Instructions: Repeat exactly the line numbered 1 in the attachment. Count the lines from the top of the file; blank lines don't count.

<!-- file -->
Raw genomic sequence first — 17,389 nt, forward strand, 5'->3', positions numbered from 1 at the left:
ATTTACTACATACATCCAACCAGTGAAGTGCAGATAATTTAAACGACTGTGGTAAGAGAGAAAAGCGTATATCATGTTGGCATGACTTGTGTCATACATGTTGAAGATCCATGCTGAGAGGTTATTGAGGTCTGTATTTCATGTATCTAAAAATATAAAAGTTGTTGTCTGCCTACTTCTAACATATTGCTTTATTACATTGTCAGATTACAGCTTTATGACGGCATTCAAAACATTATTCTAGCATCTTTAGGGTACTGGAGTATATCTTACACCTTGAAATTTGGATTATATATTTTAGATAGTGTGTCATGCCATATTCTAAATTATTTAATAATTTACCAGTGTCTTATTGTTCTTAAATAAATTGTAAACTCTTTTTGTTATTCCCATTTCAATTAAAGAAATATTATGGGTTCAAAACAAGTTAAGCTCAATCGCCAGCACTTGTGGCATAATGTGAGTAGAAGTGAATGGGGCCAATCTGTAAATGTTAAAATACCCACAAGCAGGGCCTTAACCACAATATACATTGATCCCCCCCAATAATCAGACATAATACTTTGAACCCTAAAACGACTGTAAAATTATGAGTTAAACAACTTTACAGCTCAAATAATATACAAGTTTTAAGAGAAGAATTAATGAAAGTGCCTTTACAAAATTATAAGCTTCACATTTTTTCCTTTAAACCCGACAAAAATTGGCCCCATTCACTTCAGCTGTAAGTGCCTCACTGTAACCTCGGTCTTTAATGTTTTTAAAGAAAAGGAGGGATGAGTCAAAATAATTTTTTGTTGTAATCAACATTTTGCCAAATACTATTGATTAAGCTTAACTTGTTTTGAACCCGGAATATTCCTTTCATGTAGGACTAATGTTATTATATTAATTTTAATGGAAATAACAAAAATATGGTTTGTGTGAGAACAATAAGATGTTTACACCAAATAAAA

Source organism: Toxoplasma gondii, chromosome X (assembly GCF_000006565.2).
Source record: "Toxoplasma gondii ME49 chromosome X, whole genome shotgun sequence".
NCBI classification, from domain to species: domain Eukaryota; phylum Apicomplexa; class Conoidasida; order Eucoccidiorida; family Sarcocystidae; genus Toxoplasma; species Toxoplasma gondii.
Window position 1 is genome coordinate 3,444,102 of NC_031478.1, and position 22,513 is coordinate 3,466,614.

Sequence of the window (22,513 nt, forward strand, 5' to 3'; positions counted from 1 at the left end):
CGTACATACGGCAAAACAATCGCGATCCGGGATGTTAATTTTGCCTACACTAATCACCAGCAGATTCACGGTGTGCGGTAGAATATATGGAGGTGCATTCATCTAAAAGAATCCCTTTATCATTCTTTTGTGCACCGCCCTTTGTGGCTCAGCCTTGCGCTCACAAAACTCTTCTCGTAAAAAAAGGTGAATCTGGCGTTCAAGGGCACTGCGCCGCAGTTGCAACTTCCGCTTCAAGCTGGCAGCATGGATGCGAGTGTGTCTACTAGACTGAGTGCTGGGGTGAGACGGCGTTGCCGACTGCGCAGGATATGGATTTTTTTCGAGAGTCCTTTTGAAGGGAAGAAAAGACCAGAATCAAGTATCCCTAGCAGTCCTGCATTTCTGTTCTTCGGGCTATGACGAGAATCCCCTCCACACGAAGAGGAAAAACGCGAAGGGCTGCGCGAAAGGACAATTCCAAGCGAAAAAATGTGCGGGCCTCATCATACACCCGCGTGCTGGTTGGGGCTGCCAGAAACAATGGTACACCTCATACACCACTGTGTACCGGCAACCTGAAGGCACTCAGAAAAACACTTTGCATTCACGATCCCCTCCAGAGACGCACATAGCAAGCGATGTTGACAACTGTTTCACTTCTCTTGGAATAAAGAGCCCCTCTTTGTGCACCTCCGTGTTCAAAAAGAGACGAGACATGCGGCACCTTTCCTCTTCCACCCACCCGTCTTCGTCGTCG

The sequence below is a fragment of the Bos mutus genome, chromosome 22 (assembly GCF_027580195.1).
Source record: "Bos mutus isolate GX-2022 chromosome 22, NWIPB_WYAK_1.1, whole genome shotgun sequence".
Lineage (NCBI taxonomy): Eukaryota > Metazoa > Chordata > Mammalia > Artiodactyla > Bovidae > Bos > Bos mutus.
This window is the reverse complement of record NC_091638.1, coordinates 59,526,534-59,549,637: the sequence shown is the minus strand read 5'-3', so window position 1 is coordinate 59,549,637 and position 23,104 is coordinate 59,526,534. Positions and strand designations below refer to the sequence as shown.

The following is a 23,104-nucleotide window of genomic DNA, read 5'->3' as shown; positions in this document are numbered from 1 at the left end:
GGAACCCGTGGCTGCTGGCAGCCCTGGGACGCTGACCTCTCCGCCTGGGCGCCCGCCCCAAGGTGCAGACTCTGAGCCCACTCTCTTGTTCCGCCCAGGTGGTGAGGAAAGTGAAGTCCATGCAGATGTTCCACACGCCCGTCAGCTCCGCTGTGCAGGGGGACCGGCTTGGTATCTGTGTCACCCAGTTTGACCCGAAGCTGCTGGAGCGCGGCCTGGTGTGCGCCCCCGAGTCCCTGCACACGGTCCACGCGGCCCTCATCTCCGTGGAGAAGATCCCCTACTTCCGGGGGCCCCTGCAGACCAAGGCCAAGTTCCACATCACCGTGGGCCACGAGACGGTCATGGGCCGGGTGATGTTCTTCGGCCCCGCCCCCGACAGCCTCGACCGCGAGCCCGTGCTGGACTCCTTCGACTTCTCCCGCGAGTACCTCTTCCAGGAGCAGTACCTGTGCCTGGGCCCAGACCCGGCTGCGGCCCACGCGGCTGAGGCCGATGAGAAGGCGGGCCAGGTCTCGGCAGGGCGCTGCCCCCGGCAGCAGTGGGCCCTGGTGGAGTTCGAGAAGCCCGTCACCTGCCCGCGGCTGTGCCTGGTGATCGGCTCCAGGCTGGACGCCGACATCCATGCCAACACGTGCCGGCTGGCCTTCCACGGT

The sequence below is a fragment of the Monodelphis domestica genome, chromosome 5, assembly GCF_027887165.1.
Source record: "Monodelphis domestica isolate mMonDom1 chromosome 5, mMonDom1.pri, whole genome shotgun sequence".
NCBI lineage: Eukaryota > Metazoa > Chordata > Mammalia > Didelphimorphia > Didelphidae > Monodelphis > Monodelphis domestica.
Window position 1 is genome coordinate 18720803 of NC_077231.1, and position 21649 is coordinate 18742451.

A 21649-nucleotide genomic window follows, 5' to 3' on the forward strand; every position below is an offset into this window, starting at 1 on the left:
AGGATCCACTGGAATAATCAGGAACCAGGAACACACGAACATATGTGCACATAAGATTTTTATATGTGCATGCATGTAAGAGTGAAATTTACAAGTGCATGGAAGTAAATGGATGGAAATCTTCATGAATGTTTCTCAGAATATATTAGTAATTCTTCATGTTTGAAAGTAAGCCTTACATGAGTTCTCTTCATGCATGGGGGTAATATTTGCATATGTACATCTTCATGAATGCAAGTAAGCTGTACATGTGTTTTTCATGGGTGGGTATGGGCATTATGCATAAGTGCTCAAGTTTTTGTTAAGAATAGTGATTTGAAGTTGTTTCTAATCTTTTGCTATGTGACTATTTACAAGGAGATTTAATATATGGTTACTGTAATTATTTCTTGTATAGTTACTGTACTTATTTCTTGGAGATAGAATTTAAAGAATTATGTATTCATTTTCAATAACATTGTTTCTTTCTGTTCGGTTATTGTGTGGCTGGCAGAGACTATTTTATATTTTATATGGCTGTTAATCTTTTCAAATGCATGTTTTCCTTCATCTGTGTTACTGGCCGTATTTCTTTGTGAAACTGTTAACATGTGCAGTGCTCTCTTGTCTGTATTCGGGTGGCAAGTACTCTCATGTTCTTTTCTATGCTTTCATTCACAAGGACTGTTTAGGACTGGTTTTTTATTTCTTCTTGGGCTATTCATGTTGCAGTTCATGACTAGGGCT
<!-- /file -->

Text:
Raw genomic sequence first — 17,389 nt, forward strand, 5'->3', positions numbered from 1 at the left: